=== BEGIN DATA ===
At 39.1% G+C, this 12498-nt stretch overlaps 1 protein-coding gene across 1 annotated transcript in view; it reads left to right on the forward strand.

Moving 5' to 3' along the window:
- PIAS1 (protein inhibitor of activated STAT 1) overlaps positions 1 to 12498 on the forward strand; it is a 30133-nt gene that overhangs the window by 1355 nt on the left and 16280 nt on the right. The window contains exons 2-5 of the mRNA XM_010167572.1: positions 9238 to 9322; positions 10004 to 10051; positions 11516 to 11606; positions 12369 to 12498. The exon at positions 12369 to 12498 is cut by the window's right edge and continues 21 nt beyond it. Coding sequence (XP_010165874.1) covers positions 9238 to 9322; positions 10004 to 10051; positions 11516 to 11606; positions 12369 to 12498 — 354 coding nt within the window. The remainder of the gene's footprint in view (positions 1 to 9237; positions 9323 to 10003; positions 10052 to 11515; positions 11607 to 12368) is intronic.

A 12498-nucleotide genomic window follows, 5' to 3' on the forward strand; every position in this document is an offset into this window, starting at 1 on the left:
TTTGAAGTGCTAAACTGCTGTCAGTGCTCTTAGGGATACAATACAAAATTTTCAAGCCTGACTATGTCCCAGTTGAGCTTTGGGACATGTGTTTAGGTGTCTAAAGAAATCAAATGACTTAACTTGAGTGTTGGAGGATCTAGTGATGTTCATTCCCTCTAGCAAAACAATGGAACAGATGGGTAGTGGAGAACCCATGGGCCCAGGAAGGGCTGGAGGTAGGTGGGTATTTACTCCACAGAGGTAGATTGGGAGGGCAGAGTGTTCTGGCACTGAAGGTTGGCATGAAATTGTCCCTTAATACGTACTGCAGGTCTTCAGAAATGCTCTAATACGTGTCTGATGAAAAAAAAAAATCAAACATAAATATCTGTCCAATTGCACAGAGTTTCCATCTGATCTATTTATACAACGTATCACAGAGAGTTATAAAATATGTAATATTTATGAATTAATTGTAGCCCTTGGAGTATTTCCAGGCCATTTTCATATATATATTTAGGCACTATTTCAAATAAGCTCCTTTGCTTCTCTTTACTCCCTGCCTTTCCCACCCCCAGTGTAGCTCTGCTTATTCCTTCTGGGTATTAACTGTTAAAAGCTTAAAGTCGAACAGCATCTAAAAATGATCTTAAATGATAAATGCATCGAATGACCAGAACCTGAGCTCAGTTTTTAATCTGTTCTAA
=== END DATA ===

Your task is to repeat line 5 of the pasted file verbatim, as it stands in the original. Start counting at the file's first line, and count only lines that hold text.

TTTGAAGTGCTAAACTGCTGTCAGTGCTCTTAGGGATACAATACAAAATTTTCAAGCCTGACTATGTCCCAGTTGAGCTTTGGGACATGTGTTTAGGTGTCTAAAGAAATCAAATGACTTAACTTGAGTGTTGGAGGATCTAGTGATGTTCATTCCCTCTAGCAAAACAATGGAACAGATGGGTAGTGGAGAACCCATGGGCCCAGGAAGGGCTGGAGGTAGGTGGGTATTTACTCCACAGAGGTAGATTGGGAGGGCAGAGTGTTCTGGCACTGAAGGTTGGCATGAAATTGTCCCTTAATACGTACTGCAGGTCTTCAGAAATGCTCTAATACGTGTCTGATGAAAAAAAAAAATCAAACATAAATATCTGTCCAATTGCACAGAGTTTCCATCTGATCTATTTATACAACGTATCACAGAGAGTTATAAAATATGTAATATTTATGAATTAATTGTAGCCCTTGGAGTATTTCCAGGCCATTTTCATATATATATTTAGGCACTATTTCAAATAAGCTCCTTTGCTTCTCTTTACTCCCTGCCTTTCCCACCCCCAGTGTAGCTCTGCTTATTCCTTCTGGGTATTAACTGTTAAAAGCTTAAAGTCGAACAGCATCTAAAAATGATCTTAAATGATAAATGCATCGAATGACCAGAACCTGAGCTCAGTTTTTAATCTGTTCTAA